I’m in Denver too…when you return would love to meet sometime!

  • I’ve just recently started following your blog, I was excited to find someone who echoed the voice in my head a little bit…and after reading this…yea I think you’re pretty darn awesome. Have a great trip.

  • You nailed it. Again. Safe journeys to you both. Peace.

  • Anna

    I really enjoy the way you write so honestly yet so poetically.
    Thank you for blogging.
    Safe travels to you + yours.

  • This post is the reason I love your blog. Thank you for writing so openly and honestly.

  • OH wow…this is a breath of fresh air. I cannot even tell you how much I appreciate this. All that glitz and glitter and surfacey-focus on appearance is nauseating sometimes. So pretentious and false. Thanks for writing this. I will come back to re-read this from now until March and won’t need a single post more. Enjoy Chile.

  • There must be something in the interwebs water, because I’ve been talking about this *exact* thing with my best buds lately – the pinterestification and kinfolking of life for public consumption on blogs. It’s frustrating at best and deflating and self-deprecating at worst (making all of these women feel inadequate that their lives don’t look like *that*, whatever *that* is), and I’m so thrilled to see this conversation bubbling up all over the place. More of these conversations need to happen and more writers who keep blogs (I also don’t really like the title “blogger”) need to break down these seemingly impenetrable barriers to domestic greatness and richness of life and experience, and just talk about real life for a change, whatever that means to them. Bravo.

  • Yes, and thank you. This is a beautiful summary of your thoughts — who cares if there’s no pretty packaging or bow? I am with you all the way, and I’m grateful that you are honest enough to say these things and gifted and thoughtful and smart enough to say them so well. The presets aren’t honest or true; we are not all the same. Thank you for that reminder and your fierce willingness to not fit in the mold. Hope you LIVE WELL these next few weeks and feel it all deeply. xo

  • Kelsey,
    thank you.

    from my kitchen floor, with a cookie and an amber ale (not an IPA girl),
    thank you.

  • I deeply connect with this post of yours, I feel many of the same things you are talking about but am not able to put them into words so well. Thank you for sharing so openly and eloquently.

  • ash

    I love that you’ve been so honest. And I agree that it can be so difficult and potentially unrealistic to throw out content that is always tied up in a pretty bow. But I also think that you’ve perhaps reduced the honesty or sincerity of bloggers who churn out ‘pretty’ content but who nevertheless love what they do, who blog because it is a (legitimate) job, and who treat blogging as a business. I really don’t think that there is anything wrong or insincere with that – I don’t think that there is anything wrong with being able to view the concept of blogging from both perspectives. Nonetheless, I appreciate the insightful way that you have written about this, and I hope (I know) that you will find a way to balance all that you truly love.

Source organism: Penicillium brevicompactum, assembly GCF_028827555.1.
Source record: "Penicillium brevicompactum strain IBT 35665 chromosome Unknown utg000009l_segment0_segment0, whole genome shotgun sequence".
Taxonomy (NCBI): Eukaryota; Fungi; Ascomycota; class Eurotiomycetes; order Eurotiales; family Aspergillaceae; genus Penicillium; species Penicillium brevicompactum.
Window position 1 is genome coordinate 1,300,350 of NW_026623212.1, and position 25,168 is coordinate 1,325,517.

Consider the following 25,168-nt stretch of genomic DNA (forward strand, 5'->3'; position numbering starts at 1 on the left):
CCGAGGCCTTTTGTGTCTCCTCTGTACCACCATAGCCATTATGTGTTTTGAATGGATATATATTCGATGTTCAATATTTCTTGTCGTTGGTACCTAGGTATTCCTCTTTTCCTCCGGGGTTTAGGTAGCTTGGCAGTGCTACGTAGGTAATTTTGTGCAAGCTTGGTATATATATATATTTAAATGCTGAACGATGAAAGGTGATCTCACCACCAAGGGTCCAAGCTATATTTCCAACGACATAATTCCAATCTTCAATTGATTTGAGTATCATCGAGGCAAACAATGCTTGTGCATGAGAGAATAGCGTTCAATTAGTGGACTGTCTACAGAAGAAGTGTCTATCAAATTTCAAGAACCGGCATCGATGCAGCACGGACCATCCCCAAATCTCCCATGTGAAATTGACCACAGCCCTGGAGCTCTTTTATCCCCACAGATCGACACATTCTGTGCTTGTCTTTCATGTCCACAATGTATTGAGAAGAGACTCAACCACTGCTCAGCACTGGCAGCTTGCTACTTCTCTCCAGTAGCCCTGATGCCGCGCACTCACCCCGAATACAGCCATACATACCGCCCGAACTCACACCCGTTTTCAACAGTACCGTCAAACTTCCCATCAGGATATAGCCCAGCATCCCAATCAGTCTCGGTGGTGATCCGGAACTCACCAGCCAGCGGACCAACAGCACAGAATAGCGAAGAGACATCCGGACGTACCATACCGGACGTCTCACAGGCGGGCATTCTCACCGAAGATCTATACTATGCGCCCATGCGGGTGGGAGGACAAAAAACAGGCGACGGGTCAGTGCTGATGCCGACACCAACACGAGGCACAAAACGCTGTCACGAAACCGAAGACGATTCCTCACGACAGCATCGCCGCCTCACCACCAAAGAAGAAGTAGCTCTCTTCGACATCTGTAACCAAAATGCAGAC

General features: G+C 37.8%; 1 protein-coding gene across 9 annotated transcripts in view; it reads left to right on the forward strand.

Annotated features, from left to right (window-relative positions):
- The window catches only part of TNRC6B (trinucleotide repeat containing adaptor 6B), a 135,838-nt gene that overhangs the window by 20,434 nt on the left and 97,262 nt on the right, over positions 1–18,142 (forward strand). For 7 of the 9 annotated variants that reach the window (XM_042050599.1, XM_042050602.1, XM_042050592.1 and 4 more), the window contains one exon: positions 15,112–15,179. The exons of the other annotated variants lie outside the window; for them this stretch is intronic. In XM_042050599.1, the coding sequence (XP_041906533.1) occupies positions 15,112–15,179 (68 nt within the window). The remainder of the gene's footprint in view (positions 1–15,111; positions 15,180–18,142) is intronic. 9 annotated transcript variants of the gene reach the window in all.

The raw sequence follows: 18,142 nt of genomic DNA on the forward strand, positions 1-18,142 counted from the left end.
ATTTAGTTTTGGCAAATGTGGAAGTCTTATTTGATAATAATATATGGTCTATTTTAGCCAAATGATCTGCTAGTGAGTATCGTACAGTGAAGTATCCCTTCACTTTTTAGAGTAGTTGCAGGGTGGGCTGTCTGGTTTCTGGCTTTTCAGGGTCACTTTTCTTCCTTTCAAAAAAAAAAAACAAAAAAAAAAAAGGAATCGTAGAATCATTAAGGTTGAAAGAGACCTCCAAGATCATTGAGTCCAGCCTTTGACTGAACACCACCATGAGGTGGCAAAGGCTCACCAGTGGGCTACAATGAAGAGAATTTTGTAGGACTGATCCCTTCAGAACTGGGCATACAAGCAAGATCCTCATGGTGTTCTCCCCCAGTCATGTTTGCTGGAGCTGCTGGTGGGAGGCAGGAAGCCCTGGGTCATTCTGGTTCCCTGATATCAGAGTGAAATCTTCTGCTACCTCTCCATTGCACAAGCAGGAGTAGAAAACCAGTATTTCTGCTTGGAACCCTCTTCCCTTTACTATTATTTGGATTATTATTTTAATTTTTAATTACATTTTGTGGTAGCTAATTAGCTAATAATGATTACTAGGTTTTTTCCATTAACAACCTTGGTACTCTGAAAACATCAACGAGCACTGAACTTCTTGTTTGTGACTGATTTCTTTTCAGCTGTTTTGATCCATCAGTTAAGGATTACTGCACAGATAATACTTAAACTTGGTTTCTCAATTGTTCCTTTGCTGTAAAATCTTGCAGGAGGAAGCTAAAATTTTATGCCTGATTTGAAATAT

• Sini

    I loved your honest words. Fresh and honest. Brave. Enjoy Chile!

  • Scratch my earlier comment. Well, not scratch it out completely I guess, but I should re-phrase. I don’t think I can make such a generalization about lifestyle bloggers who publish for income. It just wouldn’t be fair. Sure, I still appreciate your words (as always) and I think you make a valuable point (as always), but I disagree with you in that I don’t think we can fit all those hundreds of women into one category of baubled business card-pimping barbie doll types. People are much more complex than that, and many of these women are good, honest people, trying to enjoy life and do something good for their environments, their families and their readers. That said, I do think there’s a level of superficiality and Stepford Wives style competition that is ridiculous and needs to be addressed. And I thank you for opening that discussion in such an honest and raw way. Anyway, best wishes for you in Chile.

  • Kelsey (Happyolks)